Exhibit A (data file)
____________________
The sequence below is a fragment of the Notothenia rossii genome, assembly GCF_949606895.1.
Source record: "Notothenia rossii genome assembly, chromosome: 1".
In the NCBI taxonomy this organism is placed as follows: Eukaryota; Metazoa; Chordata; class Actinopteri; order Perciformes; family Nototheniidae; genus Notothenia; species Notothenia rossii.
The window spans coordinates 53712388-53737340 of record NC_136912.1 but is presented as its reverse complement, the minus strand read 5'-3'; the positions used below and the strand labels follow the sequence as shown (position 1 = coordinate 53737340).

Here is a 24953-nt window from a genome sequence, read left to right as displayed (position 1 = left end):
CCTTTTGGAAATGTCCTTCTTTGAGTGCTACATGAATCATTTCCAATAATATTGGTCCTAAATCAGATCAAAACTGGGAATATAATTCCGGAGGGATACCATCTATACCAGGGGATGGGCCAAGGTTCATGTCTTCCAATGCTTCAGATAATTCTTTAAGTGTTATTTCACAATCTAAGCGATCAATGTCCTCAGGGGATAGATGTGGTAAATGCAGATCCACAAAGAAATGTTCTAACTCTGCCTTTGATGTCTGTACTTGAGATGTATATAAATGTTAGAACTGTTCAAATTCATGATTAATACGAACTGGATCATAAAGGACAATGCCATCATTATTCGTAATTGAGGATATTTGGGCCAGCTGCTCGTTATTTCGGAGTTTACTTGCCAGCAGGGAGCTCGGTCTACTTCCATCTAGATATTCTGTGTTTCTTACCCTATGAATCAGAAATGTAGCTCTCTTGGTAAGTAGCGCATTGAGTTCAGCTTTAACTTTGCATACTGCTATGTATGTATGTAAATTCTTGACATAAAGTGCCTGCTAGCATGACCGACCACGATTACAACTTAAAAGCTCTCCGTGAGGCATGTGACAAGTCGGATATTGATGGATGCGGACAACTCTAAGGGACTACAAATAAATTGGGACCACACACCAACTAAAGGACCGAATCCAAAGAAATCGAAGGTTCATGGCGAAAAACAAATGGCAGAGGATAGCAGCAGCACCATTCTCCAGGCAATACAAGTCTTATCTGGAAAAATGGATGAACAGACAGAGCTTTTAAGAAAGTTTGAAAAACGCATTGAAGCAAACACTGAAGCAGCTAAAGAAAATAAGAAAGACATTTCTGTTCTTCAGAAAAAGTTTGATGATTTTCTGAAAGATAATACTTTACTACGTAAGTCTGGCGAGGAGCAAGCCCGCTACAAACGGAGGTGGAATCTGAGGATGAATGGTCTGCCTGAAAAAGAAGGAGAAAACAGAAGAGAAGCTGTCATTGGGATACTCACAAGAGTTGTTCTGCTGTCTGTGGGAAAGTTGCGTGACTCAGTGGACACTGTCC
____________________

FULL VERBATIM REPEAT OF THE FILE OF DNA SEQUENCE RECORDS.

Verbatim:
The sequence below is a fragment of the Notothenia rossii genome, assembly GCF_949606895.1.
Source record: "Notothenia rossii genome assembly, chromosome: 1".
In the NCBI taxonomy this organism is placed as follows: Eukaryota; Metazoa; Chordata; class Actinopteri; order Perciformes; family Nototheniidae; genus Notothenia; species Notothenia rossii.
The window spans coordinates 53712388-53737340 of record NC_136912.1 but is presented as its reverse complement, the minus strand read 5'-3'; the positions used below and the strand labels follow the sequence as shown (position 1 = coordinate 53737340).

Here is a 24953-nt window from a genome sequence, read left to right as displayed (position 1 = left end):
CCTTTTGGAAATGTCCTTCTTTGAGTGCTACATGAATCATTTCCAATAATATTGGTCCTAAATCAGATCAAAACTGGGAATATAATTCCGGAGGGATACCATCTATACCAGGGGATGGGCCAAGGTTCATGTCTTCCAATGCTTCAGATAATTCTTTAAGTGTTATTTCACAATCTAAGCGATCAATGTCCTCAGGGGATAGATGTGGTAAATGCAGATCCACAAAGAAATGTTCTAACTCTGCCTTTGATGTCTGTACTTGAGATGTATATAAATGTTAGAACTGTTCAAATTCATGATTAATACGAACTGGATCATAAAGGACAATGCCATCATTATTCGTAATTGAGGATATTTGGGCCAGCTGCTCGTTATTTCGGAGTTTACTTGCCAGCAGGGAGCTCGGTCTACTTCCATCTAGATATTCTGTGTTTCTTACCCTATGAATCAGAAATGTAGCTCTCTTGGTAAGTAGCGCATTGAGTTCAGCTTTAACTTTGCATACTGCTATGTATGTATGTAAATTCTTGACATAAAGTGCCTGCTAGCATGACCGACCACGATTACAACTTAAAAGCTCTCCGTGAGGCATGTGACAAGTCGGATATTGATGGATGCGGACAACTCTAAGGGACTACAAATAAATTGGGACCACACACCAACTAAAGGACCGAATCCAAAGAAATCGAAGGTTCATGGCGAAAAACAAATGGCAGAGGATAGCAGCAGCACCATTCTCCAGGCAATACAAGTCTTATCTGGAAAAATGGATGAACAGACAGAGCTTTTAAGAAAGTTTGAAAAACGCATTGAAGCAAACACTGAAGCAGCTAAAGAAAATAAGAAAGACATTTCTGTTCTTCAGAAAAAGTTTGATGATTTTCTGAAAGATAATACTTTACTACGTAAGTCTGGCGAGGAGCAAGCCCGCTACAAACGGAGGTGGAATCTGAGGATGAATGGTCTGCCTGAAAAAGAAGGAGAAAACAGAAGAGAAGCTGTCATTGGGATACTCACAAGAGTTGTTCTGCTGTCTGTGGGAAAGTTGCGTGACTCAGTGGACACTGTCC